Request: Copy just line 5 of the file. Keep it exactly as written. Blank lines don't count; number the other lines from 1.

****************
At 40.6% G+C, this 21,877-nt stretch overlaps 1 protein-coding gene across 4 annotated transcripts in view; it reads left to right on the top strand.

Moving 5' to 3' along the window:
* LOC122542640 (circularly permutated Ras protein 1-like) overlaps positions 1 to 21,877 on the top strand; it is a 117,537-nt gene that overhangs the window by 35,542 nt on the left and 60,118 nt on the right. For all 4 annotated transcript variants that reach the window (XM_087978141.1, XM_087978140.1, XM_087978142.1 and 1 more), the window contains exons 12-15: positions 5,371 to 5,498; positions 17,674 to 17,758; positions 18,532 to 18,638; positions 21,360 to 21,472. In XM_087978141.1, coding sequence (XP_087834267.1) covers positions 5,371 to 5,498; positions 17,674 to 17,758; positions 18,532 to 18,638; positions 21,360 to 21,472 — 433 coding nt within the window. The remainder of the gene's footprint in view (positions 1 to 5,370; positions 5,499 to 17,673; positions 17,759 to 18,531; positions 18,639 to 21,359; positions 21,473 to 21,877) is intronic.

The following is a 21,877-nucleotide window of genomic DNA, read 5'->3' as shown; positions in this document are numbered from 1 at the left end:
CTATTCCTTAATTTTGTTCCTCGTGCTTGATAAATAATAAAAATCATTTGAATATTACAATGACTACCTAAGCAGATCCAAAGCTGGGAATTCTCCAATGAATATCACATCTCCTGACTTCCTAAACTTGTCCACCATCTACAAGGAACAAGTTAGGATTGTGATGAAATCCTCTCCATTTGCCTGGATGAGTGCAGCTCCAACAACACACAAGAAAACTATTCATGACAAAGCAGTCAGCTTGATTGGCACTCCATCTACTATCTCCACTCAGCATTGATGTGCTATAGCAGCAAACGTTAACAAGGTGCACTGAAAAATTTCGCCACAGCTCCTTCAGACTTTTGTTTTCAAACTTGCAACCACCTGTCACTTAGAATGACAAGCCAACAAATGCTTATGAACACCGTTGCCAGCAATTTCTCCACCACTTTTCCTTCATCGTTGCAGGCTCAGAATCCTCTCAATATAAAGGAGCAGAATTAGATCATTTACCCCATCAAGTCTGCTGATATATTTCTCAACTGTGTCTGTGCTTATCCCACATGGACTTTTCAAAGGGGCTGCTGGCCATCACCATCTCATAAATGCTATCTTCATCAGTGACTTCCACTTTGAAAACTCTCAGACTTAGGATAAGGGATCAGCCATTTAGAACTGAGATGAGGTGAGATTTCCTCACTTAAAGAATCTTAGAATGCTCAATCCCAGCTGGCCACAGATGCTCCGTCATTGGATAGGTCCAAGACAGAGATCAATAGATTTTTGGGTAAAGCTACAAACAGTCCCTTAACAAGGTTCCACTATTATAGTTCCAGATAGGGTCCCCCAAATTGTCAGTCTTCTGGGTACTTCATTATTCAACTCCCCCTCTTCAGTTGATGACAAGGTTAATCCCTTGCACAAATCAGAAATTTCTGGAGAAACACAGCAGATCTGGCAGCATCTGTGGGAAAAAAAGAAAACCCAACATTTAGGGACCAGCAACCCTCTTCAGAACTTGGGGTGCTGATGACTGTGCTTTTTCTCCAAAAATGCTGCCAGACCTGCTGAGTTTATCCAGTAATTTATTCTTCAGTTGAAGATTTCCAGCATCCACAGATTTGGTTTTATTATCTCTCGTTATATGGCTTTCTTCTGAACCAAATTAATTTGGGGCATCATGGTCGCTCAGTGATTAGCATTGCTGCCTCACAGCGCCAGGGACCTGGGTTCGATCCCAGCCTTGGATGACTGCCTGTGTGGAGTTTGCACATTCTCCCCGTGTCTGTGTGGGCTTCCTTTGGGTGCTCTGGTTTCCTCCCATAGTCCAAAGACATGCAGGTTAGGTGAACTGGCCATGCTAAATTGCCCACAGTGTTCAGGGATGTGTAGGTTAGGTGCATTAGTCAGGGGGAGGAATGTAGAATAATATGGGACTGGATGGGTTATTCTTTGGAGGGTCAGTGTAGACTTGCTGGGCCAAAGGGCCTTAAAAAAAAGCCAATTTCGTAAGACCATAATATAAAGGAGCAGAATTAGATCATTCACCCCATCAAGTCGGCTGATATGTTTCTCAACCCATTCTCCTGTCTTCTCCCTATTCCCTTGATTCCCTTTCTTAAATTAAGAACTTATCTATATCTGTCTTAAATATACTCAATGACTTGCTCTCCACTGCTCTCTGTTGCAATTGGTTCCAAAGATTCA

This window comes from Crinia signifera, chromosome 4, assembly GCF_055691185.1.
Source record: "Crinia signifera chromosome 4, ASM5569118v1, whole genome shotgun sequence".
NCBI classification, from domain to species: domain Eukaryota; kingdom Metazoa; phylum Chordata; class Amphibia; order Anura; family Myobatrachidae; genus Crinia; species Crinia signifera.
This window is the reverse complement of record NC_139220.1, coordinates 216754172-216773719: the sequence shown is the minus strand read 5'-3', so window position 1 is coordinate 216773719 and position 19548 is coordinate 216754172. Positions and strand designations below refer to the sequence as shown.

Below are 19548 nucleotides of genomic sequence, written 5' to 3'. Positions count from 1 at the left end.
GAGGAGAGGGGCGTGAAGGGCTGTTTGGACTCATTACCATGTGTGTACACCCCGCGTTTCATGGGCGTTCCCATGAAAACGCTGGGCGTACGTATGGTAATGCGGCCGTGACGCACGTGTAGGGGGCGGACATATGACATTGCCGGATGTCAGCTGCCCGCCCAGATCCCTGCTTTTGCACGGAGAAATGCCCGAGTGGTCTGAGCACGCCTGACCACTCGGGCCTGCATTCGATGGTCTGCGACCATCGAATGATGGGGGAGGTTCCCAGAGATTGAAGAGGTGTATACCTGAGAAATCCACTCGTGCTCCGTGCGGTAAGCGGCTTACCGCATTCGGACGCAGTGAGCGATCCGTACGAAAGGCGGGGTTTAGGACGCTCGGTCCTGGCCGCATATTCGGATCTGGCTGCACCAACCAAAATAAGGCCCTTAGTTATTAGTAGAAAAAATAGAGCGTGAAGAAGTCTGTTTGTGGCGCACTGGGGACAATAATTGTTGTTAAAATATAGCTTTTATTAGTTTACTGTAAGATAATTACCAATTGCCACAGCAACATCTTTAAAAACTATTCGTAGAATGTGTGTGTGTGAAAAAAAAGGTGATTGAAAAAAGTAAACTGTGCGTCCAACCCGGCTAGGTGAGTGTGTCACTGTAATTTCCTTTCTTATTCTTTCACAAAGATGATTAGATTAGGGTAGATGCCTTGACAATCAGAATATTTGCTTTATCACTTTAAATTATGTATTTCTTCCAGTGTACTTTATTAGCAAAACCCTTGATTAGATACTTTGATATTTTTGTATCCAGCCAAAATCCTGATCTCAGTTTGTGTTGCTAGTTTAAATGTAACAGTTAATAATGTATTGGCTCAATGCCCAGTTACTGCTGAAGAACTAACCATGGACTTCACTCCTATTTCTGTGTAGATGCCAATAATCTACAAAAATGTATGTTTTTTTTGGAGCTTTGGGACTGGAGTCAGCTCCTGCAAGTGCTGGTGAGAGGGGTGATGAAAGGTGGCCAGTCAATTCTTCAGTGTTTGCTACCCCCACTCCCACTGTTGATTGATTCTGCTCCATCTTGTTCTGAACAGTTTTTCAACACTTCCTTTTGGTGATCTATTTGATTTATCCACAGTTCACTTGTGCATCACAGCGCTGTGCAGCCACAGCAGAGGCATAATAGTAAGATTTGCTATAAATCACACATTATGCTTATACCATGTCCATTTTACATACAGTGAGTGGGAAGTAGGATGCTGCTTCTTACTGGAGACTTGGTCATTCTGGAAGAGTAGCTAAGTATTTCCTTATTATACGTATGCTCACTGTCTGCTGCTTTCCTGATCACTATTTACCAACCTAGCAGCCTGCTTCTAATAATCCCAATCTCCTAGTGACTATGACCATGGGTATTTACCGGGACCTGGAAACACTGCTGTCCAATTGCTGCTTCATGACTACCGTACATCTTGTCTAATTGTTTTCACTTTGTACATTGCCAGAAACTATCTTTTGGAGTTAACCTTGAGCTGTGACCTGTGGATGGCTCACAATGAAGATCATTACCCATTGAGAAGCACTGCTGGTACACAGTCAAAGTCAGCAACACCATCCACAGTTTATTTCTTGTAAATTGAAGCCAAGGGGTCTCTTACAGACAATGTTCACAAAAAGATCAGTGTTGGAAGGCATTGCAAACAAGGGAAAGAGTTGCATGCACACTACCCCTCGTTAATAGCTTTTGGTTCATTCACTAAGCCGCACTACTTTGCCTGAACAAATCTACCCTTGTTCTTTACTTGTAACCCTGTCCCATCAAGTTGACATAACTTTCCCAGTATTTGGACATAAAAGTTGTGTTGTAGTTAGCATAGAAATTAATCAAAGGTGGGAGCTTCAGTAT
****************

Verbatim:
CTATTCCTTAATTTTGTTCCTCGTGCTTGATAAATAATAAAAATCATTTGAATATTACAATGACTACCTAAGCAGATCCAAAGCTGGGAATTCTCCAATGAATATCACATCTCCTGACTTCCTAAACTTGTCCACCATCTACAAGGAACAAGTTAGGATTGTGATGAAATCCTCTCCATTTGCCTGGATGAGTGCAGCTCCAACAACACACAAGAAAACTATTCATGACAAAGCAGTCAGCTTGATTGGCACTCCATCTACTATCTCCACTCAGCATTGATGTGCTATAGCAGCAAACGTTAACAAGGTGCACTGAAAAATTTCGCCACAGCTCCTTCAGACTTTTGTTTTCAAACTTGCAACCACCTGTCACTTAGAATGACAAGCCAACAAATGCTTATGAACACCGTTGCCAGCAATTTCTCCACCACTTTTCCTTCATCGTTGCAGGCTCAGAATCCTCTCAATATAAAGGAGCAGAATTAGATCATTTACCCCATCAAGTCTGCTGATATATTTCTCAACTGTGTCTGTGCTTATCCCACATGGACTTTTCAAAGGGGCTGCTGGCCATCACCATCTCATAAATGCTATCTTCATCAGTGACTTCCACTTTGAAAACTCTCAGACTTAGGATAAGGGATCAGCCATTTAGAACTGAGATGAGGTGAGATTTCCTCACTTAAAGAATCTTAGAATGCTCAATCCCAGCTGGCCACAGATGCTCCGTCATTGGATAGGTCCAAGACAGAGATCAATAGATTTTTGGGTAAAGCTACAAACAGTCCCTTAACAAGGTTCCACTATTATAGTTCCAGATAGGGTCCCCCAAATTGTCAGTCTTCTGGGTACTTCATTATTCAACTCCCCCTCTTCAGTTGATGACAAGGTTAATCCCTTGCACAAATCAGAAATTTCTGGAGAAACACAGCAGATCTGGCAGCATCTGTGGGAAAAAAAGAAAACCCAACATTTAGGGACCAGCAACCCTCTTCAGAACTTGGGGTGCTGATGACTGTGCTTTTTCTCCAAAAATGCTGCCAGACCTGCTGAGTTTATCCAGTAATTTATTCTTCAGTTGAAGATTTCCAGCATCCACAGATTTGGTTTTATTATCTCTCGTTATATGGCTTTCTTCTGAACCAAATTAATTTGGGGCATCATGGTCGCTCAGTGATTAGCATTGCTGCCTCACAGCGCCAGGGACCTGGGTTCGATCCCAGCCTTGGATGACTGCCTGTGTGGAGTTTGCACATTCTCCCCGTGTCTGTGTGGGCTTCCTTTGGGTGCTCTGGTTTCCTCCCATAGTCCAAAGACATGCAGGTTAGGTGAACTGGCCATGCTAAATTGCCCACAGTGTTCAGGGATGTGTAGGTTAGGTGCATTAGTCAGGGGGAGGAATGTAGAATAATATGGGACTGGATGGGTTATTCTTTGGAGGGTCAGTGTAGACTTGCTGGGCCAAAGGGCCTTAAAAAAAAGCCAATTTCGTAAGACCATAATATAAAGGAGCAGAATTAGATCATTCACCCCATCAAGTCGGCTGATATGTTTCTCAACCCATTCTCCTGTCTTCTCCCTATTCCCTTGATTCCCTTTCTTAAATTAAGAACTTATCTATATCTGTCTTAAATATACTCAATGACTTGCTCTCCACTGCTCTCTGTTGCAATTGGTTCCAAAGATTCA